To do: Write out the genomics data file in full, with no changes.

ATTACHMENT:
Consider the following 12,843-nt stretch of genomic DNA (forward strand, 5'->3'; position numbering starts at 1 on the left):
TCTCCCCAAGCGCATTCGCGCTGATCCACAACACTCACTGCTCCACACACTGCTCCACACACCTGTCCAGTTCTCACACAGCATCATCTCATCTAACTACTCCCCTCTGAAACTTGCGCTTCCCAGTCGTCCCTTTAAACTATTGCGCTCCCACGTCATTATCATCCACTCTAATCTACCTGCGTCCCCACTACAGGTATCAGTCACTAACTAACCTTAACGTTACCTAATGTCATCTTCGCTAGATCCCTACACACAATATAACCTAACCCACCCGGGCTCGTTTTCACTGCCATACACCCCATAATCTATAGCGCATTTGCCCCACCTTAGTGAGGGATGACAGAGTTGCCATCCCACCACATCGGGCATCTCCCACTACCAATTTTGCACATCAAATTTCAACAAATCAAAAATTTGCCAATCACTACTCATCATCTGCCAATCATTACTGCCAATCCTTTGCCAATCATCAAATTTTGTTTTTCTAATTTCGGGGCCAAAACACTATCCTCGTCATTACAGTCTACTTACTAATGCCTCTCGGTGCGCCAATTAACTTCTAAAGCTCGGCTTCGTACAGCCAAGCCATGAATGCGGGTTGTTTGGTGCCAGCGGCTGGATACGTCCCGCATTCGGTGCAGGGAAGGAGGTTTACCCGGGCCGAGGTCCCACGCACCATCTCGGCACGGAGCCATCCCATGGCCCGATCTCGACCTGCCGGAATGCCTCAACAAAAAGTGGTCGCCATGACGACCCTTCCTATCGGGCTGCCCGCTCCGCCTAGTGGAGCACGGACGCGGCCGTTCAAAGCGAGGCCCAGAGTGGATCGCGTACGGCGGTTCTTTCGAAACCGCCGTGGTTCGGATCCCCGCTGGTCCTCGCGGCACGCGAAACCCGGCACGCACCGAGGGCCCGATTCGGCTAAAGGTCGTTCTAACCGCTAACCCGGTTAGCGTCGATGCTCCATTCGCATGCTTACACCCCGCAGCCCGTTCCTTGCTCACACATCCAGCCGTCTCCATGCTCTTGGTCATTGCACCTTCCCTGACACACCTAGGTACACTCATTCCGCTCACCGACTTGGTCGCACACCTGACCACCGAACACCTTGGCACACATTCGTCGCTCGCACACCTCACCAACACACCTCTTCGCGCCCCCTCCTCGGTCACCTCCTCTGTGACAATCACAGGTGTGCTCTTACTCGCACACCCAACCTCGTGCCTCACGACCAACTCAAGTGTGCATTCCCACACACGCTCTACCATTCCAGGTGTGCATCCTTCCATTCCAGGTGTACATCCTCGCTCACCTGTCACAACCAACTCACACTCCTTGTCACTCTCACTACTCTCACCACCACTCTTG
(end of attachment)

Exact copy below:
Consider the following 12,843-nt stretch of genomic DNA (forward strand, 5'->3'; position numbering starts at 1 on the left):
TCTCCCCAAGCGCATTCGCGCTGATCCACAACACTCACTGCTCCACACACTGCTCCACACACCTGTCCAGTTCTCACACAGCATCATCTCATCTAACTACTCCCCTCTGAAACTTGCGCTTCCCAGTCGTCCCTTTAAACTATTGCGCTCCCACGTCATTATCATCCACTCTAATCTACCTGCGTCCCCACTACAGGTATCAGTCACTAACTAACCTTAACGTTACCTAATGTCATCTTCGCTAGATCCCTACACACAATATAACCTAACCCACCCGGGCTCGTTTTCACTGCCATACACCCCATAATCTATAGCGCATTTGCCCCACCTTAGTGAGGGATGACAGAGTTGCCATCCCACCACATCGGGCATCTCCCACTACCAATTTTGCACATCAAATTTCAACAAATCAAAAATTTGCCAATCACTACTCATCATCTGCCAATCATTACTGCCAATCCTTTGCCAATCATCAAATTTTGTTTTTCTAATTTCGGGGCCAAAACACTATCCTCGTCATTACAGTCTACTTACTAATGCCTCTCGGTGCGCCAATTAACTTCTAAAGCTCGGCTTCGTACAGCCAAGCCATGAATGCGGGTTGTTTGGTGCCAGCGGCTGGATACGTCCCGCATTCGGTGCAGGGAAGGAGGTTTACCCGGGCCGAGGTCCCACGCACCATCTCGGCACGGAGCCATCCCATGGCCCGATCTCGACCTGCCGGAATGCCTCAACAAAAAGTGGTCGCCATGACGACCCTTCCTATCGGGCTGCCCGCTCCGCCTAGTGGAGCACGGACGCGGCCGTTCAAAGCGAGGCCCAGAGTGGATCGCGTACGGCGGTTCTTTCGAAACCGCCGTGGTTCGGATCCCCGCTGGTCCTCGCGGCACGCGAAACCCGGCACGCACCGAGGGCCCGATTCGGCTAAAGGTCGTTCTAACCGCTAACCCGGTTAGCGTCGATGCTCCATTCGCATGCTTACACCCCGCAGCCCGTTCCTTGCTCACACATCCAGCCGTCTCCATGCTCTTGGTCATTGCACCTTCCCTGACACACCTAGGTACACTCATTCCGCTCACCGACTTGGTCGCACACCTGACCACCGAACACCTTGGCACACATTCGTCGCTCGCACACCTCACCAACACACCTCTTCGCGCCCCCTCCTCGGTCACCTCCTCTGTGACAATCACAGGTGTGCTCTTACTCGCACACCCAACCTCGTGCCTCACGACCAACTCAAGTGTGCATTCCCACACACGCTCTACCATTCCAGGTGTGCATCCTTCCATTCCAGGTGTACATCCTCGCTCACCTGTCACAACCAACTCACACTCCTTGTCACTCTCACTACTCTCACCACCACTCTTG